In 2008, in the National Education Development Report, inclusive education is defined as an educational process that aims to increase participation and reduce exclusion from mainstream school or traditional education by effectively addressing the diverse needs of all learners. It addresses the individual educational and learning needs of all marginalized and vulnerable children and young people: street children, girls, children from ethnic minority groups, children from financially deprived families, children from nomadic, refugee or displaced families, children living with HIV or AIDS, exceptional learners and children with disabilities.
Article 33 of Framework Act 14/004 of 11 February 2014 targets the following categories in the "fight against discrimination and inequality in education": girls and women, orphans, displaced persons, Pygmy people, children who are older than the standard age set by school regulations and people of all ages living with a disability.
The Education and Training Sector Strategy 2016–2025 discusses developing a programme to promote inclusive and special education for vulnerable children. However, the Education and Training Sector Strategy does not define these terms and combines "activities related to the reception of students with special needs" with those for "students with disabilities".
Specialized or integrated education was initiated by Framework Act 086-005 of 22 September 1986. National non-governmental organizations (NGOs) and religious denominations and philanthropic institutions have taken charge of facilities. Since then, articles 107 and 108 of Framework Act 14/004 of 11 February 2014 stipulate that "special education is organized for vulnerable groups and specific socio-professional categories, according to their particular needs. [It] is provided either in specialized schools, or in special classes incorporated in schools, or by integrating learners with disabilities into existing classes in mainstream schools at all levels of education." Articles 109 and 110 add that "the State undertakes to create favourable conditions for gifted children to thrive by developing a special curriculum at the various levels of national education." For example, deaf children are educated by the Association of Centres for Persons with Disabilities in Central Africa (ACHAC in French), or in other integrated schools.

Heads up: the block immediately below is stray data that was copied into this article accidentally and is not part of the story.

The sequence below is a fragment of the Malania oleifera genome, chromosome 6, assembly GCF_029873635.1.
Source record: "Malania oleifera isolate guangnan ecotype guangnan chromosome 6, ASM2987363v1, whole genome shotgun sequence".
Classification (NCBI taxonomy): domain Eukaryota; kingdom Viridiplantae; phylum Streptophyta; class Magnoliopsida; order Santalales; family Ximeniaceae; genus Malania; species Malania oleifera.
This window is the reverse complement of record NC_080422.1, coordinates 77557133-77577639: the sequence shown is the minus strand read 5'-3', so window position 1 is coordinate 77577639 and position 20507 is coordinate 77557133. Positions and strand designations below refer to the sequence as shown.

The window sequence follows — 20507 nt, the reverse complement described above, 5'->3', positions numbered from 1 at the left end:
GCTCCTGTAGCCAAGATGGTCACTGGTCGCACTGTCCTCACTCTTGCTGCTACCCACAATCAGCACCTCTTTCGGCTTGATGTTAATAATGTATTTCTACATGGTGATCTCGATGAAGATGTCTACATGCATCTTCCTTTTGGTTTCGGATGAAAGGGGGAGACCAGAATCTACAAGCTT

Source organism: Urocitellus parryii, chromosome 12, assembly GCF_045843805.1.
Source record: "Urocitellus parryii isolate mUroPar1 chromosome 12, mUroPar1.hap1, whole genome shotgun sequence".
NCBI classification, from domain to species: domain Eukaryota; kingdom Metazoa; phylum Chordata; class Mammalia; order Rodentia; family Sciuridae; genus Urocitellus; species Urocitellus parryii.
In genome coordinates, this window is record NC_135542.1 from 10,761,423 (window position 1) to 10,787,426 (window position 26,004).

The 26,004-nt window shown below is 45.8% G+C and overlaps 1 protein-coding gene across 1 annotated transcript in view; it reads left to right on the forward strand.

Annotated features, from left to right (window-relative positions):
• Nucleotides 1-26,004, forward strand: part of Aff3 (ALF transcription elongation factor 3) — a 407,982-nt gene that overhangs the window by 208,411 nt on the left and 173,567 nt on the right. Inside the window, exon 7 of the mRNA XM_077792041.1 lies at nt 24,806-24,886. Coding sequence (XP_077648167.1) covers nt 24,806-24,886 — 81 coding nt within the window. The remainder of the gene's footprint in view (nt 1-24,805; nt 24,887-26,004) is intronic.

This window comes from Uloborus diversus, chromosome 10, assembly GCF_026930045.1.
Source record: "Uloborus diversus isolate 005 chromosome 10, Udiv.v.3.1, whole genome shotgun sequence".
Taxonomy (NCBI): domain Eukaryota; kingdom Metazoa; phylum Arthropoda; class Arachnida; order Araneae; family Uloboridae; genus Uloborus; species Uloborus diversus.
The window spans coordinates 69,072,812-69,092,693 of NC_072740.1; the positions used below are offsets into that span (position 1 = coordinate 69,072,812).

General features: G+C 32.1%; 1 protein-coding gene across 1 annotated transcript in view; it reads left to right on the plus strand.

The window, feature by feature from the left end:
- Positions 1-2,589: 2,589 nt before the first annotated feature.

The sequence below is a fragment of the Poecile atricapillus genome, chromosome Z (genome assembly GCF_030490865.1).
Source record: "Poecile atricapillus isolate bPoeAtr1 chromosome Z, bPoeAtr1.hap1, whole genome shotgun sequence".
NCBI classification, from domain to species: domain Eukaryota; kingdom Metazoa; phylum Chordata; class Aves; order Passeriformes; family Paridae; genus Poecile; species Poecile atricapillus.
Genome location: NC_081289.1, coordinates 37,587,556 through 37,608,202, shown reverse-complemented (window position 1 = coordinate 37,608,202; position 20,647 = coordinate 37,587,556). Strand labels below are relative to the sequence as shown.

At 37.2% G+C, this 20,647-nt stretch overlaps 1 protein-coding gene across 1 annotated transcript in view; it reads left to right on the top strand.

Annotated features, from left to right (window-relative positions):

Congolese primary school remains inaccessible to the majority of persons with disabilities; approximately 45 per cent of students with motor disabilities and 75 per cent of those with learning disabilities aged between 6 and 11 years old are out of school (compared with 28.7 per cent of their peers without disabilities). The Education and Training Sector Strategy 2016–2025 aims to "promote the development of specialized schools for children living with severe disabilities for whom access to a mainstream school is not foreseeable in the short and medium term." The schooling of deaf children is largely undertaken by the Association of Centres for Persons with Disabilities in Central Africa. One hundred and fifteen special education centres in the country are affiliated with the Association of Centres for Persons with Disabilities in Central Africa.
Actions to establish inclusive schools are mainly carried out by Handicap International. For example, the pilot project funded by the Spanish Agency for International Development Cooperation (AECID in Spanish) aims to increase access to mainstream schools for children with disabilities and to promote better quality primary education in Kinshasa. After an initial phase of awareness-raising and training on inclusive education, Handicap International has worked in partnership with 12 schools spread over four communes of the capital.